What: Decisive Confederate victory
Where: Spotsylvania County, Virginia
Why: Widely regarded as Lee’s ‘perfect battle’.
When: April 30 – May 6 1863
“Let us cross over the river, and rest under the shade of the trees” – Last words of Thomas ‘Stonewall’ Jackson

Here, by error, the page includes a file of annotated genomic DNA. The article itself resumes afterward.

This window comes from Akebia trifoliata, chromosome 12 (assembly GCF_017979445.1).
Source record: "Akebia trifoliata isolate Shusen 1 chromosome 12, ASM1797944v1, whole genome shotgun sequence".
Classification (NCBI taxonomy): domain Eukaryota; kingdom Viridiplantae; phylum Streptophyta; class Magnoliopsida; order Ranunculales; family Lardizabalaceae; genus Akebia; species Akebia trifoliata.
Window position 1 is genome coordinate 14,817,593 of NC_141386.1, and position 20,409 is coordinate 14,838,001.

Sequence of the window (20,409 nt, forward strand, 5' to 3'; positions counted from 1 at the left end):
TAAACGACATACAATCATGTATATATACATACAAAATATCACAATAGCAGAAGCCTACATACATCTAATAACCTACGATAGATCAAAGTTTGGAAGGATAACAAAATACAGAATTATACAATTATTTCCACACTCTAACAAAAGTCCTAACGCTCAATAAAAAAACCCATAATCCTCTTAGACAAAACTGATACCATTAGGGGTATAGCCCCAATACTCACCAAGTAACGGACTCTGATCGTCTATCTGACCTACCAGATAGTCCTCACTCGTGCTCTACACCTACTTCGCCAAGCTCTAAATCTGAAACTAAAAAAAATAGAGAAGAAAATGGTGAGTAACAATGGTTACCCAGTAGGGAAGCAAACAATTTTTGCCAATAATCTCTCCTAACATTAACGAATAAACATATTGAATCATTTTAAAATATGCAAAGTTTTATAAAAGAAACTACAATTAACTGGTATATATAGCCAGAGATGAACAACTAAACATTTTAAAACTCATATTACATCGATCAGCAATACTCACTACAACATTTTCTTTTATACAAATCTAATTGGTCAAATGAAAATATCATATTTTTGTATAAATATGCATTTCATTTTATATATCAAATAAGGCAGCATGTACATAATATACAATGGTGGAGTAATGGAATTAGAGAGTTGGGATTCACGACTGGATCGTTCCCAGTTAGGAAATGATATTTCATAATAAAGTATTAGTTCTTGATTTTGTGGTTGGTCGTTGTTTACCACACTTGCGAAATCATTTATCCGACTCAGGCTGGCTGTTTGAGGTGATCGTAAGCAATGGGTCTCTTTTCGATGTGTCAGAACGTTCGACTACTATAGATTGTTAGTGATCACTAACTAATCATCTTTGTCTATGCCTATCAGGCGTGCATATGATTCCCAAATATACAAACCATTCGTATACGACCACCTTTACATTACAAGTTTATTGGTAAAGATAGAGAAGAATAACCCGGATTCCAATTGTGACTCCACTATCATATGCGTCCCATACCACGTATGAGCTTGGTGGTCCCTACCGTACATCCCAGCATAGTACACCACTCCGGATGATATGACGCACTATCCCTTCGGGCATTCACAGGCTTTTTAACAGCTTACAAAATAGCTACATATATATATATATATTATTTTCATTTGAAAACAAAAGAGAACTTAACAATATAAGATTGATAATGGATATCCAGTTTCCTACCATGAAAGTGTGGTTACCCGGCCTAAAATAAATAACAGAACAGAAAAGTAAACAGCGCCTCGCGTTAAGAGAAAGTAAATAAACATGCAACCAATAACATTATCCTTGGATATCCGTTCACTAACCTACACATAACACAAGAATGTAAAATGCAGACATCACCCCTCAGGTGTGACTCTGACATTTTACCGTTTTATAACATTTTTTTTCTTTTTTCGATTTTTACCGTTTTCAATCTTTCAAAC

On April 27 1863, the Army of the Potomac crossed the Rappahannock River, as Major General George Stoneman’s Union cavalry began a raid against the Army of Northern Virginia’s supply lines. The operation failed, but the Union had more than double the number of troops, and Major General Joseph Hooker planned to envelop Lee and attack him from all sides. Seeing Hooker coming, Lee decided on one of the boldest moves of the war: he divided his already small force, leaving Jubal Early to cover a smaller Union force at Fredericksburg, moving most of his men to stop the Federal advance. Then, Lee divided his army yet again. Stonewall Jackson’s Second Corps, around 28,000 men, detached from the main army and, guided by a civilian who knew the thick wilderness, marched around Hooker’s lines to attack him from the rear. Until Jackson had completed the manoeuver, Lee was left facing 70,000 Union troops with just 13,000 men and 24 guns. Lee was counting on Hooker’s timidity preventing an attack, Jackson’s assault achieving surprise and Early holding out against the Union army four times the size of his at Fredericksburg. Jackson’s attack was a success, destroying half of Hooker’s line, with only impending nightfall preventing complete victory. However, disaster struck the Confederates on the night of the 2nd, as the irreplaceable Jackson was mortally wounded by his own pickets. Lee attacked again on the 3rd, Hooker eventually retreating back over the Rappahannock, giving Lee the strategic initiative that would take him as far north as Gettysburg.